2. Keep an open mind and a sense of humor, and try to be a little more flexible.

Keeping a cool head can transform your holidays. You already know that your uncle is going to talk politics or your schedule will get backed up, so accept it and even make light of it. Not that you should make fun of anyone or have a joke at someone’s expense, but having some confidence and the ability to laugh can help you get through a tough moment and maintain control of how you feel, no matter what anyone else does.

[See: How to Find the Best Mental Health Professional for You.]

3. Have an honest look at your finances, and make a clear budget.

Financial stress is universal. Whether related to actual money in the bank, a challenging workload or a difficult boss, financial stress can be the scariest threat many of us face. Being honest about what resources you have and confident in managing your and your family’s expectations will remove one of the biggest challenges you’re likely to face. Sit down with a cup of coffee, and honestly think about what you can do with the money you already have. Come up with creative ways to show how you feel — with meaning and with love, but not necessarily with cost.

4. Stop with the unrealistic expectations.

The expectations we put on ourselves and others set us up for disappointment. First recognize that you have no control over someone’s bad mood, even if they shirk responsibility and try to blame you for it. But you can control your own mood. Walk away, let conflict pass and get back to breathing. Second, you are allowed to say no — to your family, to your friends and to yourself. Do only what you can comfortably fit into your schedule. If you think a task will take two hours, give yourself four and recognize it’s the only thing you may do that day. Sometimes I actually walk patients through saying the word no — physically forming the sound. It can take practice, but you need it; you don’t want to be thinking no, and then when the time comes, you buckle and say yes. Saying no does not mean you don’t care about someone. It means your body and mind have met their limits. Be open and honest, and genuinely express your feelings. You’re allowed to be tired.

[See: Holiday Vices: How to Have Fun Without Overdoing It.]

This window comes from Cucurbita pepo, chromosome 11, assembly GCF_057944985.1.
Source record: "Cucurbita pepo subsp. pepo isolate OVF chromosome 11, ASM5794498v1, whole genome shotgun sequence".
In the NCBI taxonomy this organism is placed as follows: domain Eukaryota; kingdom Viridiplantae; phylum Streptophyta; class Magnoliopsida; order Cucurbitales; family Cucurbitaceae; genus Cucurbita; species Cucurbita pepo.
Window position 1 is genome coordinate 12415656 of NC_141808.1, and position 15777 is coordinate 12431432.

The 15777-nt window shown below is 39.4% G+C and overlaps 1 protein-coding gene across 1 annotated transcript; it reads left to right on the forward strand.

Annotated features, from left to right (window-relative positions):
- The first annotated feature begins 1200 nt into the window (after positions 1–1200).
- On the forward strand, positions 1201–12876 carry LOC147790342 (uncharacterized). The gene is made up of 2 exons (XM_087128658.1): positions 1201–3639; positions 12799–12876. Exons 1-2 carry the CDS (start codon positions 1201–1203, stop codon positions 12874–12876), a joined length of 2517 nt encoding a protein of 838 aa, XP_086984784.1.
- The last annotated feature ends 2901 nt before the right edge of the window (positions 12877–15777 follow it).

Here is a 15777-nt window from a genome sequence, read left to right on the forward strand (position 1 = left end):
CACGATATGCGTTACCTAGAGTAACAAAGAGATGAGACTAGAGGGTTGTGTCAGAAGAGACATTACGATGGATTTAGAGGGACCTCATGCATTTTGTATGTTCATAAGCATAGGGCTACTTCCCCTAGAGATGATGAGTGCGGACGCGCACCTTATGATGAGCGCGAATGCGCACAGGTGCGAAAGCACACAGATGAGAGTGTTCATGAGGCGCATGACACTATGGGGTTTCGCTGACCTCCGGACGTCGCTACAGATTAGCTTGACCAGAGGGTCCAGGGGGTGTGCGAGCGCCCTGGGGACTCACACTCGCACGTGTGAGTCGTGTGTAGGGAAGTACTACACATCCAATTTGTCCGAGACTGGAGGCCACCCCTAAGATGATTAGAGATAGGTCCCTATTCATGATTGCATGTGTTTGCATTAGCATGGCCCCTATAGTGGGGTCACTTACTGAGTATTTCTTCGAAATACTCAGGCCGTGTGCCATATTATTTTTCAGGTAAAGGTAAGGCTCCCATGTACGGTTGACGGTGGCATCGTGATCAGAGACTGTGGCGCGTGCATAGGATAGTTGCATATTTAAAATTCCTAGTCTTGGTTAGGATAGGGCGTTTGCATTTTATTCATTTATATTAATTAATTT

5. Take stock of what you have.

It’s hard to appreciate what we have when we live in a commercial society, a plentiful country where so much is available for us to spend our money on, but it’s a double-edged sword. We often set an expectation that when we get a particular item we’ll be happy, but that fades almost immediately and we start looking for the next thing to buy to make us happy. We’re constantly changing the criteria for happiness: You might be excited about finding a larger apartment, but you may soon start looking for a house. However, gratitude can reverse that trend. We know from research that if you take time every day to reflect on one or two things you’re happy about — whether possessions or people or the beauty of a sunset — you can start to shift your brain toward peace and away from constantly scanning the horizon for what comes next. That scanning was great when we had to keep an eye out for threats, but in a modern world, it can keep you from realizing how much you truly have. In fact, one study showed that writing down three positive things each day can bring you a sense of satisfaction in as little as 21 days. Less than five minutes a day, and you can begin to focus on what — and who — really matters to you.

As you struggle with stress, you may find you’re losing sleep or rapidly gaining (or losing) weight, or you can’t get yourself out of bed on time. These are signs of clinical depression, and counselors can help give you the tools to help, training you in such powerful techniques as cognitive behavioral therapy.

Managing stress may seem difficult at first, but recognize that it’s what your body was made to do. You have all the tools to slow your breathing, then your heart and ultimately your mind. Instead of robbing the present with fears of the future, you can learn to control your perspective, and with it, the holidays and your life.

Diane Robinson, PhD , is a neuropsychologist and program director of integrative medicine at Orlando Health.

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5 Tools to Fight Holiday Stress originally appeared on usnews.com